Food Safety Lifts Shellfish Biotoxin Warning For East Coast Of North Island, Warning For Rock Lobster Remains In Place
New Zealand Food Safety (NZFS) has lifted the public health warning advising against collecting shellfish on the east coast of the North Island, from Cape Runaway to Wairoa River mouth. However the public health warning remains in place for lobster caught between Hicks Bay and Mahanga Beach near Mahia.
“Our testing of shellfish has established that concerning levels of paralytic shellfish toxin on the east coast of the North Island have dropped to safe limits again,” says NZFS deputy director-general Vincent Arbuckle.
“However, lobster samples from near Gisborne and Tokomaru Bay taken by the Rock Lobster Industry Council are still coming back over the limit. Paralytic shellfish toxins can accumulate in the gut and intestine of lobster, but not the tail and leg meat. So, if you are wanting to eat lobster caught between Hicks Bay and Mahanga Beach, our advice is to not eat the gut contents. Remove the gut (mustard and intestinal cord in tail) before cooking, because the toxins can spread into the flesh during the cooking process.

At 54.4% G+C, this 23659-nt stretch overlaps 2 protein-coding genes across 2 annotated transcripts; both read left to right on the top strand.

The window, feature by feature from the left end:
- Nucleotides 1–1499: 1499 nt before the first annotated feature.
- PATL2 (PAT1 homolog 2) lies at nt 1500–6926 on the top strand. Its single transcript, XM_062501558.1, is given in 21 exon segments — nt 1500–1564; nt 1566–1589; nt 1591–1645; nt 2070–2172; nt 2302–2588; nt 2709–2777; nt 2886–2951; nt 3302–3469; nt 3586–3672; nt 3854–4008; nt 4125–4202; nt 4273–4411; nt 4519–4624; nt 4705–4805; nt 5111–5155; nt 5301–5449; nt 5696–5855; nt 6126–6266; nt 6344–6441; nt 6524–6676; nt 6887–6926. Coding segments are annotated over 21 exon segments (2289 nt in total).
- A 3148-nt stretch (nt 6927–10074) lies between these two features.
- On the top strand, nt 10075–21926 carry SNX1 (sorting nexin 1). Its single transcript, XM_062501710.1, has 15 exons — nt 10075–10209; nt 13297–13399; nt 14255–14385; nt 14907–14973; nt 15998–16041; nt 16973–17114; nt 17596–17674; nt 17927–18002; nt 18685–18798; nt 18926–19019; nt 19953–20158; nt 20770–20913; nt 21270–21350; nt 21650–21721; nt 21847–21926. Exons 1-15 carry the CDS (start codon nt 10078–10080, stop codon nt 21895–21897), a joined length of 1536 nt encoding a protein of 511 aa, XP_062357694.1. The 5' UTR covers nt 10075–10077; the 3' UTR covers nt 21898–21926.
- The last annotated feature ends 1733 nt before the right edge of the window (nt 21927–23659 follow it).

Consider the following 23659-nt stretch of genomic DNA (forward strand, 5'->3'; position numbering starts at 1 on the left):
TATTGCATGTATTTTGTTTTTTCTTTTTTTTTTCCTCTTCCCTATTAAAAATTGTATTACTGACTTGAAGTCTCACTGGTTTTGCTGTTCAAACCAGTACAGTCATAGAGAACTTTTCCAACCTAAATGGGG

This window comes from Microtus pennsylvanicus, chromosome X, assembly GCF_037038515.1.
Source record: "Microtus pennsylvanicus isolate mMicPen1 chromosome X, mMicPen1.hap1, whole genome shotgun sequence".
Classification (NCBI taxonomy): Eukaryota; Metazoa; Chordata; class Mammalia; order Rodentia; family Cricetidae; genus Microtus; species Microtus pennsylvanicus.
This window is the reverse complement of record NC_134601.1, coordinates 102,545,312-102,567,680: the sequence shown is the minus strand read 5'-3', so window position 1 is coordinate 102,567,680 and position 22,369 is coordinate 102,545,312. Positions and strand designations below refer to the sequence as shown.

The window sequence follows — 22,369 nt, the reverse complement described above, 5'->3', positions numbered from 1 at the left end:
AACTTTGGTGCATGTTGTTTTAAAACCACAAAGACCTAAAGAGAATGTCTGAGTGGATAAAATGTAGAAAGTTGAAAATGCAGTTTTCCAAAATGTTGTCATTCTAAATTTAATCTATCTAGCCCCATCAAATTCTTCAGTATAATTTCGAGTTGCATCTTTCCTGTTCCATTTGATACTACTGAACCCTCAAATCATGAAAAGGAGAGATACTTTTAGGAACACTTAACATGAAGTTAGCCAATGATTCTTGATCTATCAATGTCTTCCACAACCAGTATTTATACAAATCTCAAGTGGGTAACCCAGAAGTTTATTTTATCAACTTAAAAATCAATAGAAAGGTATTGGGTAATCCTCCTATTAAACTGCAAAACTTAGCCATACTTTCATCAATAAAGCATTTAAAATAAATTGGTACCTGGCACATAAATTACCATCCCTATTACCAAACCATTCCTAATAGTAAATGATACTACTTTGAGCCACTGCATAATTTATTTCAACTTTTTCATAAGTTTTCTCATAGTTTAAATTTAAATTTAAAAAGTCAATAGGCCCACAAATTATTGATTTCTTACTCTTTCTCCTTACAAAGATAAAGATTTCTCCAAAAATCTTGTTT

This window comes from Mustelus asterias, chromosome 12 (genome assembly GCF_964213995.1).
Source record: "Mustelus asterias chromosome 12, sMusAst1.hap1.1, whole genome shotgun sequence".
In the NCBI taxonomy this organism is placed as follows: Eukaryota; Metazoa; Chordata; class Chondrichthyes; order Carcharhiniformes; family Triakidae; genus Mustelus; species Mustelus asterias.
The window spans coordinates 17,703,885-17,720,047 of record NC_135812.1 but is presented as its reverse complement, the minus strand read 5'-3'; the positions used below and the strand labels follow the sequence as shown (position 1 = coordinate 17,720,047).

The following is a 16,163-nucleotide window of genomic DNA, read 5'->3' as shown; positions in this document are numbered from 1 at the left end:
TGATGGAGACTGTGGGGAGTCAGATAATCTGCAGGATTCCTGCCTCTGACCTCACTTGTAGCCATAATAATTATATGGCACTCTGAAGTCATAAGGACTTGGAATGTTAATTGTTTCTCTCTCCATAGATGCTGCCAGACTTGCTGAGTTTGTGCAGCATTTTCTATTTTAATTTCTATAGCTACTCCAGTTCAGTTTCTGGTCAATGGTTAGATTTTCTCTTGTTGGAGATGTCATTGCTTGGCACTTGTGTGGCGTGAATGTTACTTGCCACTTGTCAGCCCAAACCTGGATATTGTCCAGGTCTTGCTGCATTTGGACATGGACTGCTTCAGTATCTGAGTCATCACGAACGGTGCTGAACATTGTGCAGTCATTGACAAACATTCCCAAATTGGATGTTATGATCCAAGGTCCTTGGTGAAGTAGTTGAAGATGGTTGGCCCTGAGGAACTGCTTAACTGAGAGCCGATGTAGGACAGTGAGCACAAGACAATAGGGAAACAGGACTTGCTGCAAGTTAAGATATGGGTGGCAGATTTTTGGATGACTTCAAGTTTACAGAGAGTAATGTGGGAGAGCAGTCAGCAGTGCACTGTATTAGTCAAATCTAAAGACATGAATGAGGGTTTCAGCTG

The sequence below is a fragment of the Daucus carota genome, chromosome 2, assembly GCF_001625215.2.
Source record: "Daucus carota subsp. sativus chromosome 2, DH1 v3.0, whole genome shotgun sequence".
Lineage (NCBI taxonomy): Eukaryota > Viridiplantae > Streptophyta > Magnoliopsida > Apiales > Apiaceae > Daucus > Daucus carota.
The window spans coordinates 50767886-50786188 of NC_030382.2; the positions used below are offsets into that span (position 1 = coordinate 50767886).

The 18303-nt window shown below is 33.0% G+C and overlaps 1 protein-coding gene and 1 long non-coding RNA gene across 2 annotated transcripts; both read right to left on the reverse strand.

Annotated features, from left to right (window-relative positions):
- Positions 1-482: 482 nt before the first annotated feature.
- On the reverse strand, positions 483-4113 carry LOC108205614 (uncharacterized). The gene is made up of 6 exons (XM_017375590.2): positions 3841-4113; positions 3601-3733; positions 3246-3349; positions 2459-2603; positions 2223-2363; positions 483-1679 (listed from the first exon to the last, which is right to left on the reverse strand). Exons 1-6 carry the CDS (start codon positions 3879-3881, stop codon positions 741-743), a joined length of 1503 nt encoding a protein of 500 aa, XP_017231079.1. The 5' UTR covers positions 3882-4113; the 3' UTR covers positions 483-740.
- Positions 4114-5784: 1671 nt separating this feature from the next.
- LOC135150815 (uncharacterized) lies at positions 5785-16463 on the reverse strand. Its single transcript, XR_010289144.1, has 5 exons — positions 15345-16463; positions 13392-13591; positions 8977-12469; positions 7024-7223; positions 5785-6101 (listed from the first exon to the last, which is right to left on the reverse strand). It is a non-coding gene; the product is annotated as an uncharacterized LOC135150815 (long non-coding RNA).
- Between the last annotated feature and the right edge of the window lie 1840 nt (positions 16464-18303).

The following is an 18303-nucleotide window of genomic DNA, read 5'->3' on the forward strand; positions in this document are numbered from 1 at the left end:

“Rock lobster available for sale at supermarkets or retail outlets is not affected.
“It’s great news that people on the east coast will again be able to gather and enjoy most kaimoana safely.”
The warning was first issued on 12 October 2023 after routine NZFS testing and was extended along the coastline after follow-up tests showed biotoxins levels up to 12 times the safe limit in some areas.
“Public health warnings are an important mechanism in our food safety system here in Aotearoa – it’s how we spread the word about toxins in shellfish to help prevent people getting sick,” says Mr Arbuckle.
“These toxins can cause serious illness if you eat affected shellfish, especially in children and in the elderly. Importantly, cooking does not remove the toxin.”
Paralytic shellfish poisoning can cause numbness and a tingling (prickly feeling) around the mouth, face, hands, and feet, difficulty swallowing or breathing, dizziness and headache, nausea and vomiting, diarrhoea, paralysis and respiratory failure and, in severe cases, death.
“Thankfully we received no notification of associated illness.
“But, as you keep enjoying collecting kaimoana over the summer, please do look out for our public health warnings at the beach, or you can sign up to get our shellfish biotoxin alerts directly through the MPI website. You can also check our Shellfish biotoxin alert webpage.
“We also have the NZ Fishing Rules mobile app, which is a great companion for fishers, and includes information about biotoxin warnings.”
Find out more about how to safety gather and consume shellfish here: Food safety when fishing and gathering shellfish.